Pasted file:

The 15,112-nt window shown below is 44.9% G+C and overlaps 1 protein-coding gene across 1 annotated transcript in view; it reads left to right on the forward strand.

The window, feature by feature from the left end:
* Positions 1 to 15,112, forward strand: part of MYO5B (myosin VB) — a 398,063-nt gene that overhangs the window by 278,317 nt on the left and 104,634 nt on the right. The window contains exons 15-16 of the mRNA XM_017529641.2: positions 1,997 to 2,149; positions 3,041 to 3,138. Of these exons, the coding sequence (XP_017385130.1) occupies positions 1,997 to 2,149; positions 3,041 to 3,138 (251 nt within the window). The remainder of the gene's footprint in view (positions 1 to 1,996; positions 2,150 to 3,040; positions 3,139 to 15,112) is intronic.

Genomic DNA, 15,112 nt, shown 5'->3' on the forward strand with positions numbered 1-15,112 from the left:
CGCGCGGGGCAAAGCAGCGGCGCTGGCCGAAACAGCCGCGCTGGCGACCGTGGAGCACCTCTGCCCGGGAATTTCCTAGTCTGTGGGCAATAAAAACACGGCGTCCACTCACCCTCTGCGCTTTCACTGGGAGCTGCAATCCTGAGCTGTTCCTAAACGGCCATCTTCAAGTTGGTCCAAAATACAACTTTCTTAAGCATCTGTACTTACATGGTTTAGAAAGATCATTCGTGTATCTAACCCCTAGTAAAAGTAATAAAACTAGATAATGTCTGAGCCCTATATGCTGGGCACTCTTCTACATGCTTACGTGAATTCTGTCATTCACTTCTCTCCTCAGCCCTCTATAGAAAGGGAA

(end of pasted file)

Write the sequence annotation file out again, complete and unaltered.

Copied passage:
The 15,112-nt window shown below is 44.9% G+C and overlaps 1 protein-coding gene across 1 annotated transcript in view; it reads left to right on the forward strand.

The window, feature by feature from the left end:
* Positions 1 to 15,112, forward strand: part of MYO5B (myosin VB) — a 398,063-nt gene that overhangs the window by 278,317 nt on the left and 104,634 nt on the right. The window contains exons 15-16 of the mRNA XM_017529641.2: positions 1,997 to 2,149; positions 3,041 to 3,138. Of these exons, the coding sequence (XP_017385130.1) occupies positions 1,997 to 2,149; positions 3,041 to 3,138 (251 nt within the window). The remainder of the gene's footprint in view (positions 1 to 1,996; positions 2,150 to 3,040; positions 3,139 to 15,112) is intronic.

Genomic DNA, 15,112 nt, shown 5'->3' on the forward strand with positions numbered 1-15,112 from the left:
CGCGCGGGGCAAAGCAGCGGCGCTGGCCGAAACAGCCGCGCTGGCGACCGTGGAGCACCTCTGCCCGGGAATTTCCTAGTCTGTGGGCAATAAAAACACGGCGTCCACTCACCCTCTGCGCTTTCACTGGGAGCTGCAATCCTGAGCTGTTCCTAAACGGCCATCTTCAAGTTGGTCCAAAATACAACTTTCTTAAGCATCTGTACTTACATGGTTTAGAAAGATCATTCGTGTATCTAACCCCTAGTAAAAGTAATAAAACTAGATAATGTCTGAGCCCTATATGCTGGGCACTCTTCTACATGCTTACGTGAATTCTGTCATTCACTTCTCTCCTCAGCCCTCTATAGAAAGGGAA